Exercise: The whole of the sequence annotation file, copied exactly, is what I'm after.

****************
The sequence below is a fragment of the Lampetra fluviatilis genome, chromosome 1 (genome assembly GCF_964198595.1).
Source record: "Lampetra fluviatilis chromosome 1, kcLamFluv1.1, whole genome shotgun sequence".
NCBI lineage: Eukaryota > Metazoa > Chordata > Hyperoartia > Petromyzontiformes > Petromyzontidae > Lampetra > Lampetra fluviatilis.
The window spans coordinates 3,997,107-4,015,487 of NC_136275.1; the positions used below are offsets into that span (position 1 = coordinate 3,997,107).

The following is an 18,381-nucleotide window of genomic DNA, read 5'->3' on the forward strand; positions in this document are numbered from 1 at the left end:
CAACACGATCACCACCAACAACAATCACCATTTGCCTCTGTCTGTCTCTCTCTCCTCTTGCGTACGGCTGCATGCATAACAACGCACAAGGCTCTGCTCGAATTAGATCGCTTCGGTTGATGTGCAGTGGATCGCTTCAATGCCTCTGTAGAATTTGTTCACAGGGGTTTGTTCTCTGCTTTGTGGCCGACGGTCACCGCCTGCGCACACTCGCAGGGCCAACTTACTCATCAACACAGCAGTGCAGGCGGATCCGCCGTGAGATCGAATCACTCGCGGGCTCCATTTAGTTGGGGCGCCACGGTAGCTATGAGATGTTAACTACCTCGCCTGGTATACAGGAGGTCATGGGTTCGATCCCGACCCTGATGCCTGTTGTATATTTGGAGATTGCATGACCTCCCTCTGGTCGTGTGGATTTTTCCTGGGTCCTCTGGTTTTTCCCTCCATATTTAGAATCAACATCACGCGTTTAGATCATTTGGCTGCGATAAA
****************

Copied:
The sequence below is a fragment of the Lampetra fluviatilis genome, chromosome 1 (genome assembly GCF_964198595.1).
Source record: "Lampetra fluviatilis chromosome 1, kcLamFluv1.1, whole genome shotgun sequence".
NCBI lineage: Eukaryota > Metazoa > Chordata > Hyperoartia > Petromyzontiformes > Petromyzontidae > Lampetra > Lampetra fluviatilis.
The window spans coordinates 3,997,107-4,015,487 of NC_136275.1; the positions used below are offsets into that span (position 1 = coordinate 3,997,107).

The following is an 18,381-nucleotide window of genomic DNA, read 5'->3' on the forward strand; positions in this document are numbered from 1 at the left end:
CAACACGATCACCACCAACAACAATCACCATTTGCCTCTGTCTGTCTCTCTCTCCTCTTGCGTACGGCTGCATGCATAACAACGCACAAGGCTCTGCTCGAATTAGATCGCTTCGGTTGATGTGCAGTGGATCGCTTCAATGCCTCTGTAGAATTTGTTCACAGGGGTTTGTTCTCTGCTTTGTGGCCGACGGTCACCGCCTGCGCACACTCGCAGGGCCAACTTACTCATCAACACAGCAGTGCAGGCGGATCCGCCGTGAGATCGAATCACTCGCGGGCTCCATTTAGTTGGGGCGCCACGGTAGCTATGAGATGTTAACTACCTCGCCTGGTATACAGGAGGTCATGGGTTCGATCCCGACCCTGATGCCTGTTGTATATTTGGAGATTGCATGACCTCCCTCTGGTCGTGTGGATTTTTCCTGGGTCCTCTGGTTTTTCCCTCCATATTTAGAATCAACATCACGCGTTTAGATCATTTGGCTGCGATAAA